things are seen and felt. Oh ! those everlasting 


arms ! Mayst thou continue to feel them bearing 
thee up ! May He, the Husband of the widow, 
keep at thy side; for He loves the children of 
men, His lambs and sheep. He will surely bring 
thee to a blessed re-union in the everlasting habi- 
tations ; and may the angels who are near keep 
watch and ward." 

On the night of the 25th of 3rd mo., 1874, 
she suffered very severely from utter prostration, 
and it seemed as if the last hour were arrived. 
She rallied however in a few hours, and the 
intense suffering of that night was never re- 
peated ; but during the week which followed 
many mercies were granted; all fears were re- 
moved for ever, and a full and precious sense of 
perfect participation in the inheritance of eternal 
life, " purchased for her," as she so often said, 
" by her great Redeemer," was her happy por- 
tion. The night of the 29th was a sleepless one, 
but without pain. In it she seemed to have given 
her a foretaste of her heavenly inheritance. In 
speaking to her children, she said : " I seemed 
to be taken an immeasurable distance from you 
(not that I loved you the less), and to be floating 
down the river of death. A new sense seemed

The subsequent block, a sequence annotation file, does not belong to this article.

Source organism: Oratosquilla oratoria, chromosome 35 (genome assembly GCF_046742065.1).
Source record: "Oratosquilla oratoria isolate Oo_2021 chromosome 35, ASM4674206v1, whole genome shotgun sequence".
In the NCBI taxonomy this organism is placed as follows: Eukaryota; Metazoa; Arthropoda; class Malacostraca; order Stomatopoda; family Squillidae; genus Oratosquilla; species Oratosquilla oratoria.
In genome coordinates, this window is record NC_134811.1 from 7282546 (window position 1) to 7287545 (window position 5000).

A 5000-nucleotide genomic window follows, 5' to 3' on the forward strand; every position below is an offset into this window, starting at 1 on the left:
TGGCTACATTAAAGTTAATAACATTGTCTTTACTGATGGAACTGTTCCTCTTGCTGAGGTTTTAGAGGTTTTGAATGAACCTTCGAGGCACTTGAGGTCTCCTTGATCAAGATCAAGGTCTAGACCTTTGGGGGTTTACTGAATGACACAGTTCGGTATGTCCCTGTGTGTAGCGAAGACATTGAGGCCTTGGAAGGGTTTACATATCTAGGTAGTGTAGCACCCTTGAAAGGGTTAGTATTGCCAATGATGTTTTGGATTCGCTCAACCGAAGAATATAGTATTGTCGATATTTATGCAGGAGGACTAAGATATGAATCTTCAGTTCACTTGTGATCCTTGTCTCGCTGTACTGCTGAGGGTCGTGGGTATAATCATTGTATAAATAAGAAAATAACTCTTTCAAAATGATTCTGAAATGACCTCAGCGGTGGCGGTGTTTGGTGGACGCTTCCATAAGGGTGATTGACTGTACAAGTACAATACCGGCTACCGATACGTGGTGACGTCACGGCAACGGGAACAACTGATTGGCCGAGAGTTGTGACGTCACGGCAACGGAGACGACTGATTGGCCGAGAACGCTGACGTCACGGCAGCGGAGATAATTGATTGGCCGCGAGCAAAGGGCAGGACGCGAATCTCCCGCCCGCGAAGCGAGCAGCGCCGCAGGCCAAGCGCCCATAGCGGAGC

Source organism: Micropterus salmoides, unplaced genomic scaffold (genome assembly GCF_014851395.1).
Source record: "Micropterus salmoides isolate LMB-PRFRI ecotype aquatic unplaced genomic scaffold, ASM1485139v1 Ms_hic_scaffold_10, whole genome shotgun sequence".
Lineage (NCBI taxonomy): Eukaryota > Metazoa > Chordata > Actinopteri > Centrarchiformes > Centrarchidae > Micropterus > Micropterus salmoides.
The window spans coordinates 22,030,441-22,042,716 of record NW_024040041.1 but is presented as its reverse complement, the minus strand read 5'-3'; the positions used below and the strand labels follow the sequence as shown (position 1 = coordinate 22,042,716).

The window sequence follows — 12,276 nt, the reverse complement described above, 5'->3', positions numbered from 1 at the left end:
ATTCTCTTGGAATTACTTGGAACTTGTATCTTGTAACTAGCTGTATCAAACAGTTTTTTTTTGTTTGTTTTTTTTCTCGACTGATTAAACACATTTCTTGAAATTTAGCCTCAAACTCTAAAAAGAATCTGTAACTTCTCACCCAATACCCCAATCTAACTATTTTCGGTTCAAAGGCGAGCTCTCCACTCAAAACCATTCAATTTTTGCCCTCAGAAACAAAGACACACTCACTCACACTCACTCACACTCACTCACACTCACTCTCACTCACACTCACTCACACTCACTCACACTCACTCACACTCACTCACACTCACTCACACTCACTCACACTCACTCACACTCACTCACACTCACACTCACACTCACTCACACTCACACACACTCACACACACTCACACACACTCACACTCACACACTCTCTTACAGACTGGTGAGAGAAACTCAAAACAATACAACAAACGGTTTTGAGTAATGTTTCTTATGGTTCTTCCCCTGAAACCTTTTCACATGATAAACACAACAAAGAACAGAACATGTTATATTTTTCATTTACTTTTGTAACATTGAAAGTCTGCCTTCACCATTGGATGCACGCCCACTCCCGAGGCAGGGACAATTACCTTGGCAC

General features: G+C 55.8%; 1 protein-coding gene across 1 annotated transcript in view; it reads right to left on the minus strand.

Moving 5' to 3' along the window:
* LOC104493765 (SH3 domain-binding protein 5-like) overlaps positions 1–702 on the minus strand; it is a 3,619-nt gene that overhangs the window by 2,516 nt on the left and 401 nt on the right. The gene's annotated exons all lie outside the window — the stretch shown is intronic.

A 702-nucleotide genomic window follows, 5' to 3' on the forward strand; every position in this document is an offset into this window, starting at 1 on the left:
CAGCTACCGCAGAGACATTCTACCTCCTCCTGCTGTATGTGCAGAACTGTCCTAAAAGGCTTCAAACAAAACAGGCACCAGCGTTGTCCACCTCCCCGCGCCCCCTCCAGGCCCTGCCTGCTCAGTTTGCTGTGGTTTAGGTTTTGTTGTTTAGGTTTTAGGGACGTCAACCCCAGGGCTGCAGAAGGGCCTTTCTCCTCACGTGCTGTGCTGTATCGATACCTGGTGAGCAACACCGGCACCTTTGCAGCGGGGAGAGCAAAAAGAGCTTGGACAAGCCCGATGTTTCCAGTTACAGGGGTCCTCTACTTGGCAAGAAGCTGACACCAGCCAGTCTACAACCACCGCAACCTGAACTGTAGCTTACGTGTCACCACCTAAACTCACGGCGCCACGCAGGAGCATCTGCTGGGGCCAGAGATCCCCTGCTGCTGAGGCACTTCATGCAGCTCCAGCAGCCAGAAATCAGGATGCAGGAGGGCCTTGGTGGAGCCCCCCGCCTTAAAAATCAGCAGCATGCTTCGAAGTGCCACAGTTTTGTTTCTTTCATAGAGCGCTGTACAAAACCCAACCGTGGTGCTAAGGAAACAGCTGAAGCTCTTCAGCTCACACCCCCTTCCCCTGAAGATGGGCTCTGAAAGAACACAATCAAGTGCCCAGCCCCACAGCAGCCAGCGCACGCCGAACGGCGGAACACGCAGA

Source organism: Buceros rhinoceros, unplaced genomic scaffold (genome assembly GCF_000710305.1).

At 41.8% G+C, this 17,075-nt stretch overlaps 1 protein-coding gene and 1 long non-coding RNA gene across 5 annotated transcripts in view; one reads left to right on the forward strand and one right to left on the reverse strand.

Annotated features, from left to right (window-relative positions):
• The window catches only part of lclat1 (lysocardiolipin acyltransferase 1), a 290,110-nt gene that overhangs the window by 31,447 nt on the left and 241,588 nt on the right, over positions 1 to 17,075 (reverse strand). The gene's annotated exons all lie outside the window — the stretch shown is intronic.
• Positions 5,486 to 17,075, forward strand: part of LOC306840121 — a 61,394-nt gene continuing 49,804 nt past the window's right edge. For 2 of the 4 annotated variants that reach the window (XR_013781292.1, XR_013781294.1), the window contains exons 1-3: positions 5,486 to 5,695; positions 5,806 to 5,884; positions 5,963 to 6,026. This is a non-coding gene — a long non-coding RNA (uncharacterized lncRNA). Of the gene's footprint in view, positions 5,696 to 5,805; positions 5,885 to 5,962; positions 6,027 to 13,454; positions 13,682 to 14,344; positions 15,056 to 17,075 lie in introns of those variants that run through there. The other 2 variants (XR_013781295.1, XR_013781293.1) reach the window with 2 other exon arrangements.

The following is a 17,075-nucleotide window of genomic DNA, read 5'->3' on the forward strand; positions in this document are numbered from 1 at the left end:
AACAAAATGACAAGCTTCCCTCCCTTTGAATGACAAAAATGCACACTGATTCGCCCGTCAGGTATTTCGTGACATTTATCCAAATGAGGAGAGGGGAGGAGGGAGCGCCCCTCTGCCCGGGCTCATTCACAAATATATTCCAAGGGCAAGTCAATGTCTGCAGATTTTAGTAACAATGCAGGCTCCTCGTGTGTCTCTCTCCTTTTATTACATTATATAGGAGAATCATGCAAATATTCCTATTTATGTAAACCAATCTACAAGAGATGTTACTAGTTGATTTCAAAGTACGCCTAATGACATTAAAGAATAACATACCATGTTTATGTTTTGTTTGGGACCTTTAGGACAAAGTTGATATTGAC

given me of oneness with Christ and God, des- 
cribed in the words, * I in them and Thou in me, 


that the} 7 may be made perfect in one.' The 
breakers were all behind me ; — before me there 
was not a ripple on the shore ; how strange that 
I feared death ! " 

On the last morning of her life, a beloved 
cousin was admitted to her bedside ; to whom 
she spoke for some time of the precious experi- 
ence then granted her, — calmly and in her 
natural voice, — though often pausing for breath. 
The following memorandum, penned at the time, 
gives some account of this interview. " After 
kissing me she said, ' I wanted to tell thee that I 
have not needed thee, nor indeed any outward 
help (referring to a physical fear of dying ex- 
pressed some months before,) the fear of death is 
so entirely taken away, and I seem to have passed 
over into what I can hardly tell. It is not rap- 
ture, neither do peace nor joy nor rest alone 
express it. It is just perfect — perfect— perfect — ' 
Then as if taking a glance backward over her 
life, she acknowledged how much Divine support 
she had been favoured with, amid occasional out- 
ward trials and darkness. ' Now there is nothing